August 26, 2015

Photographs, Embroidery, and Everything

Last week I had a great walk-and-talk in the woods with my good friend Rin.  We talked about "life, the universe, and everything" (as we like to say at my house, hearkening back to The Hitchhiker's Guide to the Galaxy). 

And I took pictures.  Lots of pictures.  For the last year I've been keeping what I call a photo diary, taking photos (mostly) every day that are either lovely or meaningful to the day's activities or hopefully both.  It's an exercise in mindfulness, being present.

I love this color combination.  Well, green is my favorite color to begin with.  The addition of yellow and purple is vibrant, even in the shade.

Then later that day, I did some more embroidering on my long-term tablecloth project, and lo and behold, the colors are.......

It's cutwork embroidery, started by my mother-in-law.  My husband thinks she probably made a dozen of these for family and friends.  I brought it home when we closed out my in-laws' apartment, and have been working on it off and on for the last few years.  I wonder if she started making this one with me in mind.  The colors certainly suit my tastes!  In any case, I am very grateful to have it, and to be sewing on it. 

Posts about the progress of the tablecloth are at:  June 2012 and April 2014

And here are a few other woodsy photos.
spring green leaves in late August

caterpillar traversing the leaf litter

reflection alá Monet

the heron, owning it all

August 24, 2015

Sharing Some Fun Blogging

Stephanie Ann, over at her blog World Turn'd Upside Down, posted two really fun items last week.
Stephanie Ann is a re-enactor, historian, crafter, and cook whose blog has tons of great info on all these things, well worth a visit.

One -
Her new 1940s dress.
Photo: World Turn'd Upside Down
I just love the 40s styling.  It has some pretty detailed patterning and extra seams, but the end result is much more exciting than shaping the look just with basic darts.  (Be sure to scroll down to the end of the post.  Stephanie has included links to other folks who've used the same pattern, so you can see it in a variety of fabrics.)

I'm reminded of a dress I mended for Basya Berkman not long ago.  It's a 1930s-40s rayon.  I don't have photos of the whole dress yet, but here are a couple of construction details.  And I just love the fabric.  (You can see from the seam allowances along the zipper how much it's faded over the years.  I think I like it both ways, new and aged.)

August 20, 2015

Yep, I'm Crowing - Publicity Came Looking For Me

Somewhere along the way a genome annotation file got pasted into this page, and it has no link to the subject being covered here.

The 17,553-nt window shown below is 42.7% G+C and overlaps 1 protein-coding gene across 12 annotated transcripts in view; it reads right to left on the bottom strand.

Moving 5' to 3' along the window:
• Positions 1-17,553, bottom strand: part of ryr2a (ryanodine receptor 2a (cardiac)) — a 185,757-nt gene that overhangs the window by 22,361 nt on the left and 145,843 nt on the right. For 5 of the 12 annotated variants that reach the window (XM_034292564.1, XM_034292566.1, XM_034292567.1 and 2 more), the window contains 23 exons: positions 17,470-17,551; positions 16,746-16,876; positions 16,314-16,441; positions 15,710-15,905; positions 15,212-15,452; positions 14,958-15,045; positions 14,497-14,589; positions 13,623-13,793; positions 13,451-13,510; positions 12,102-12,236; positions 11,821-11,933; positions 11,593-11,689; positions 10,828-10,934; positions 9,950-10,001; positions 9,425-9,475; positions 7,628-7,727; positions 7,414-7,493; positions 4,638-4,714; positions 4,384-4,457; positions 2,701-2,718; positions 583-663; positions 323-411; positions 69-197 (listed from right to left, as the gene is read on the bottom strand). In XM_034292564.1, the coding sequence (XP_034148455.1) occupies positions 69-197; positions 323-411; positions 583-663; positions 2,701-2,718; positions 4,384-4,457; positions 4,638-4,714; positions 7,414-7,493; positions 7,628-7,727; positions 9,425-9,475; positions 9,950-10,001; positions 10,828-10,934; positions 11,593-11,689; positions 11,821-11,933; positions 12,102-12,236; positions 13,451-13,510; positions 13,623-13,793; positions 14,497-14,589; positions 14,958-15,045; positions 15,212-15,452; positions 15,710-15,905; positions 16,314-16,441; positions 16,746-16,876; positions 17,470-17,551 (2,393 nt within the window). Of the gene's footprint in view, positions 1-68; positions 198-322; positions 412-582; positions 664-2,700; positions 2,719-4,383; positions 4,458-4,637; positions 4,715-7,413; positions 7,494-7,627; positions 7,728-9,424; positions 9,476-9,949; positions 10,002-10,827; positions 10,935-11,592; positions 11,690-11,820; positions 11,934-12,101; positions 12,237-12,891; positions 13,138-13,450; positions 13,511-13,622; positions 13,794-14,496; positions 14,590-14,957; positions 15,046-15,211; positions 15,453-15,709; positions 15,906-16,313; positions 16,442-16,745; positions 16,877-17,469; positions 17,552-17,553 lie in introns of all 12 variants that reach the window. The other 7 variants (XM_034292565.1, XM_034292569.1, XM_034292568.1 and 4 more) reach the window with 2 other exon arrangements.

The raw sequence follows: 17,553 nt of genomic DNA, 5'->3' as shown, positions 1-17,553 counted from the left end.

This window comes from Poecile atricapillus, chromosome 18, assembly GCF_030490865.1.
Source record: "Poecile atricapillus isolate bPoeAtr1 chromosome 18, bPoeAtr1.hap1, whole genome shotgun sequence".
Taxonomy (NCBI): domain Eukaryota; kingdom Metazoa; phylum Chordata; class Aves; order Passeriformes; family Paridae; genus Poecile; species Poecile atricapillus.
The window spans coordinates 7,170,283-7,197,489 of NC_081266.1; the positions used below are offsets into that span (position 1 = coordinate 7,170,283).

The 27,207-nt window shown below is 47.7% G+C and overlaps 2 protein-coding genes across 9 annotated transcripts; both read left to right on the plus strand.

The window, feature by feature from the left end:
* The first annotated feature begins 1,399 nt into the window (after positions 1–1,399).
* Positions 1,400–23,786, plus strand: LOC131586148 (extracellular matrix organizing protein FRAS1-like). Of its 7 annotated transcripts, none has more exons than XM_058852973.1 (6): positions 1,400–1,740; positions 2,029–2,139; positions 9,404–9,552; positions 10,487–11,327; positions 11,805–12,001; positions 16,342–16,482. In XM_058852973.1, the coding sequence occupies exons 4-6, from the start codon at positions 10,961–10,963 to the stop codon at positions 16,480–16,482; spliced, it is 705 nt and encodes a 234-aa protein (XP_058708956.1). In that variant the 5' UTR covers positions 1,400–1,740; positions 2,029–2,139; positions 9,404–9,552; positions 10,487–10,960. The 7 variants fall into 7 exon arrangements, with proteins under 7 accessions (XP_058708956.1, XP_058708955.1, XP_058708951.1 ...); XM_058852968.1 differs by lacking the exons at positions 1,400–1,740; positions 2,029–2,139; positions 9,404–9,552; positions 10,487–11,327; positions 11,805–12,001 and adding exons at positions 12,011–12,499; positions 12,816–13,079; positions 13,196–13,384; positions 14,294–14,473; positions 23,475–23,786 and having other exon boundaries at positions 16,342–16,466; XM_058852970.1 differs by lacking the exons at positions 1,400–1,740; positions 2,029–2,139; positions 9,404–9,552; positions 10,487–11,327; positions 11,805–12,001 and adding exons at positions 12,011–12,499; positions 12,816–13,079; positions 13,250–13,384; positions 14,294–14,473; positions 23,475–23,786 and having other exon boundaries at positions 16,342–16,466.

They say that the best kind of publicity is a free write-up, and they say that it doesn't matter what the reporter actually says as long as she spells your name right.  Well, I'm sailing along with both of those today, and what she said was pretty nice, too!

I just got written up in an article in Crain's Chicago Business!  I am happy to say that I'm one of only seven "old-school artisans" in the piece.

The Fixers: Meet the Area's Top Artisans and Restorers

August 17, 2015

Mending a 1950s Party Dress

A lovely 1950s vintage, pink lace party dress....

....with a huge rip in the pleated net skirt panel.  It's this pleated panel that gives the dress its special styling.  (I stuck a piece of blue fabric underneath so the net shows better in the photos.)  One side of the net was torn more or less horizontally and about 18" up from the hem.

August 10, 2015

One of Those Amazing Coincidences

So, the other day, my husband and I were at the bank to sign some papers on a financial thingy.  We were ushered into a conference room and ---

The very first thing I saw was the chairs.  The chairs!  I whipped out my camera and took a couple of pictures.

For the last few years, I've been working on a series of quilts called "Something From Nothing", my own personal challenge project using decorator fabric samples. 

And........  The chairs are upholstered in one of the fabrics I used in one of the quilts!  Such fun!

The quilt is called "Something From Nothing -- Off Center".  It's 27" x 35".

In keeping with the challenge I set myself for this series, I used all the colorways of this pattern that I had, and I designed the quilt to relate to the pattern.  The appliqued rings and dots are all made with other circle prints, all from the stash of decorator samples.  The dots and the buttons I added are the same size as the design elements in the print.

Those chairs made my day, for sure!

For more on this series of quilts check out these previous posts:
--  the story of how the series came about
-- photos of some recently completed quilts
-- descriptions of the design process and step-by-step photos for two of the larger and more complex quilts - Something From Nothing -- Cleopatra's Fan and Something From Nothing -- What the Birds See

August 3, 2015

History Comes to Life on a Quilt - Part 4

Part 4.  A Window on Life in 1897

(Part 1 tells the background of a quilt inscribed with many names, and how I started my search for the details of its history.  Part 2 details some of the interesting family stories.  Part 3 tells a long story about three intertwined families.)

In general, I'm noticing that many households included more than our typical nuclear families.  It becomes clear pretty quickly that most families took in extended family members when the need arose, single or widowed aunts and uncles and parents, for example.  Many households took in boarders, and many hired servants, often recently arrived from Ireland, especially during the early childbearing years.  Hardly anyone lived alone.